|NUMBER 1290.—December 24, 1997||
Aesthetic Realism was founded by Eli Siegel in 1941
Dear Unknown Friends:
In 1953 Eli Siegel brought together, under the title "The Persistence of Fabric," eight of his poems, all on the tremendous and deep subject of fabric and emotion, clothing and human feeling. We are honored to publish them here. He wrote six of these poems that year, the other two in 1926. They are beautiful. They have the factual immediacy of cloth one can touch—and also the mystery that can be in the feelings of people: the emotions that whirl within us, or rustle in us, even as we put on a well-fitting garment.
The word fabric comes from the Latin word faber, to make or construct. And in the history of those made things, fabrics and clothing, we see, big and persistent, the opposites Aesthetic Realism shows to be at the basis of reality. "All beauty," Mr. Siegel wrote, "is a making one of opposites, and the making one of opposites is what we are going after in ourselves." The fact that human beings have been able to get cotton or flax from plants, wool from sheep, silk from worms, lycra from chemicals; and have made reality—things become something to enhance one's very personal body: this is a magnificent oneness of the great opposites of Self and World, human lives and earth.
The way earth meets human self in the making of clothing stands for the aesthetics in all production. However intricate the making of any product is, it is sheerly a matter of those fundamental opposites, Selves and Earth. Mr. Siegel describes this fact, with grandeur and clarity:
The most important thing in industry is the person who does the industry, which is the worker. That is still true. It never can change. Labor is the only source of wealth. There is no other source, except land, the raw material. [Goodbye Profit System: Update, Definition Press, p. 39]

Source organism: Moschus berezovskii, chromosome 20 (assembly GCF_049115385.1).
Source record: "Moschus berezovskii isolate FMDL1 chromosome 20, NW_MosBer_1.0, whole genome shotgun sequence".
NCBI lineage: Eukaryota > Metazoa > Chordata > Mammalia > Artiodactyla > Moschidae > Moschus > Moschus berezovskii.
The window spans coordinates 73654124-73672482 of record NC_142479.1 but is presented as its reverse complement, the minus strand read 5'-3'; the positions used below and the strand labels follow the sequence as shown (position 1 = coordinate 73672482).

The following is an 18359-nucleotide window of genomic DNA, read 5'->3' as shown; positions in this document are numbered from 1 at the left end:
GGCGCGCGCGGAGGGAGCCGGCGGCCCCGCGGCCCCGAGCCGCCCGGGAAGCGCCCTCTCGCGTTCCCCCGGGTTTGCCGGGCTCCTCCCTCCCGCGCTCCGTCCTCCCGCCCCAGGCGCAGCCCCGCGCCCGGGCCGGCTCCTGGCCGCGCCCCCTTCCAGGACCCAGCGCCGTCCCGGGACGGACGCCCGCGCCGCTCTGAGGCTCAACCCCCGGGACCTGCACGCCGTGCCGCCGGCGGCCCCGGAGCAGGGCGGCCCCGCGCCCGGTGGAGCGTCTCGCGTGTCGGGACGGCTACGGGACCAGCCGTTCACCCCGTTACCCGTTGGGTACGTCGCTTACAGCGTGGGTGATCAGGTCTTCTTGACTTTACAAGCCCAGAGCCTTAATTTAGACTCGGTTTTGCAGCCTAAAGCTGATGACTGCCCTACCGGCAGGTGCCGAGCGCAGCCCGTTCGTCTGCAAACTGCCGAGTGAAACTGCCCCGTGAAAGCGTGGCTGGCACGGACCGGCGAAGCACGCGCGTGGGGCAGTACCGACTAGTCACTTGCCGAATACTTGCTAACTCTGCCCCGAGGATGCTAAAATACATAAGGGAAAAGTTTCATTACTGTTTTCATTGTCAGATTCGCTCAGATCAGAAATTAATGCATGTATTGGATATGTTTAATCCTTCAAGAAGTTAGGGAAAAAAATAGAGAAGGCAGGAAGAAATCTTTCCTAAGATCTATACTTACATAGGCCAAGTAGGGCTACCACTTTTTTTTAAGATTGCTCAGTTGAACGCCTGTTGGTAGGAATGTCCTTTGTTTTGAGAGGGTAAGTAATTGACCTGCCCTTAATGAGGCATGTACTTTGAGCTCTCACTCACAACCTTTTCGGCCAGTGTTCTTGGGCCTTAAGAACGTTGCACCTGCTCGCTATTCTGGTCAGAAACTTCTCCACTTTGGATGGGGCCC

Meanwhile, the agony of millions of people has accompanied the manufacture of garments—has accompanied labor as such through the centuries. This agony includes children working at looms; young women jumping to their deaths during the Triangle fire because exit doors were locked; sweatshops; bodies sickened from horrible working conditions; lives spent in poverty. All this horror has arisen solely because that beautiful, kind oneness of selves and earth which is production has been forced to have as its basis the supplying of profit to some individuals.
The women about whom Thomas Hood wrote his "Song of the Shirt" in 1843 were working, as people are working now, in keeping with the nature of profit economics: They were paid as little as possible and made to work as many hours as possible. The wealth created by the garments they made with their tired bodies came not to them but to an employer, who did not do the work. And so we have these famous first lines:
With fingers weary and worn,
With eyelids heavy and red,
A woman sat in unwomanly rags,
Plying her needle and thread.
Stitch! Stitch! Stitch!
In poverty, hunger, and dirt...
The Cause Was Contempt